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The FIFPro Division Africa Board recently met in Cairo with, as the main item on its agenda, preparations for the next Division Congress, to be held in Douala on 14 and 15 May. But the Board members also wanted to check out the real status of Egyptian football - and of the national players’ union.

 

On Friday, more than 100,000 demonstrators in Cairo’s Tahrir Square reminded the Division Africa Board members (Stéphane Burchkalter, Magdy Abdel Ghani, David Mayébi, Thulaganyo Gaoshubelwe and Stéphane Saint-Raymond) that the Egyptian revolution has not yet ended. Shouts from the street formed a background to briskly held discussions at the first of the Board’s two annual meetings.

 

Placed five weeks before the Division’s Congress, scheduled for 14 and 15 May in Douala, this meeting that finalized the programme bore witness to the vitality of a Division that, like a football team, now has eleven members.

 

'This kind of meeting enables us to evaluate the overall situation of the Division and also to define the various political and other actions that we shall be submitting to the whole Division for approval at our Congress', notes Secretary-General Stéphane Burchkalter. 'Yet again, the balance sheet is satisfactory, and the projects we have defined, once approved, will enable us to continue on the path of professionalization and progress. This will necessarily boost the success of the Division, and of each of its members.'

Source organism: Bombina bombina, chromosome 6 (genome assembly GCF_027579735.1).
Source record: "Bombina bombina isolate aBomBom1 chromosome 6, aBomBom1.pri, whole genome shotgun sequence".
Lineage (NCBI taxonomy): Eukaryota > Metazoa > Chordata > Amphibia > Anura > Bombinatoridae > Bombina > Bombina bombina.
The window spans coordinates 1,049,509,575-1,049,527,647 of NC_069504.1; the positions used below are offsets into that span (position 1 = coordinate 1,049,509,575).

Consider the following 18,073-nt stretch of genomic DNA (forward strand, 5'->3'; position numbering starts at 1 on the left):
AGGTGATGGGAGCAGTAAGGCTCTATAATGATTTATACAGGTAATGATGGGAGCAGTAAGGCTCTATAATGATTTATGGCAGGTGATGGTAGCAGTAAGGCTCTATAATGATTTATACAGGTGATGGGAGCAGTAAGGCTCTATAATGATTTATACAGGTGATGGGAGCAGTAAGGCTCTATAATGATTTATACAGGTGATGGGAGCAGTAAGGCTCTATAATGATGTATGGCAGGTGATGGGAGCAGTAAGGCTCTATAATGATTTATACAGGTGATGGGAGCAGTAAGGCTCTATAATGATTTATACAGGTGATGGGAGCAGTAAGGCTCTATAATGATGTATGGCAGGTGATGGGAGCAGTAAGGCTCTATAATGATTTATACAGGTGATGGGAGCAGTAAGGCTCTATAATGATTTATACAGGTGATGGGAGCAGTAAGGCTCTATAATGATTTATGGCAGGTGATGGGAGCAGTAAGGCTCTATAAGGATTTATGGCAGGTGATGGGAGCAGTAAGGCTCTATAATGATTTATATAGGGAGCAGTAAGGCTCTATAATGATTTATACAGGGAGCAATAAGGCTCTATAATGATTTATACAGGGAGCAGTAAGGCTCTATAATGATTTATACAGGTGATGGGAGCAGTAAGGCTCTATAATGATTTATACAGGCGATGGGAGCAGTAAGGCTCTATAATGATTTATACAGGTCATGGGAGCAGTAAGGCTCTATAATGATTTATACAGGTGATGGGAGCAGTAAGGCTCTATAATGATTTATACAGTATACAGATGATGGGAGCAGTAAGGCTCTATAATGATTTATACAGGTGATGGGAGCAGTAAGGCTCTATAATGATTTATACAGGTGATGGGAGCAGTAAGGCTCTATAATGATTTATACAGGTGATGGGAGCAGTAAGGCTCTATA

The success of the Egyptian union need no longer be demonstrated.  It is perfectly established in the daily life of Egyptian professional footballers, and is determined to stay as close to them as possible, in particular by using all available multimedia options. The Division Africa Board could hardly pass through Cairo without paying a visit to the offices of the union, meeting its permanent members, and rejoicing in the work carried out by Magdy Abdel Ghani’s team.

 

It was thanks to Ghani, better known in Egypt as Captain Magdy, that the FIFPro Board was able to visit the Cairo facilities of Al Ahly, designated African Club of the Twentieth Century in 2000 by the Confederation of African Football (CAF).

 

'Although football is Al Ahly’s best known section, it’s a multi-sports club and has been reigning over Egyptian sport for more than a hundred years. Whether you look at its record of achievements, its facilities, or the social links it creates, this club is exemplary and on a par with the biggest European sporting organizations. It’s a symbol, solid and immense, but has been able to keep its operations on a human scale. We have been impressed by what we have seen', concludes Stéphane Burchkalter.

 

'It’s proof, if proof were needed, that genuine professionalism can be established, develop and get on well in Africa. Examples such as that of Al Ahly - and there are others as well - are bound to encourage all of Africa’s driving forces to get organized and make the continent’s football of tomorrow meet everyone’s expectations.'

 

At the offices of the Egyptian union, with all its permanent employees

 

With players of Al Ahly: Abd Allah El Saeed (grey shirt) and Wael Gomaa (red shirt)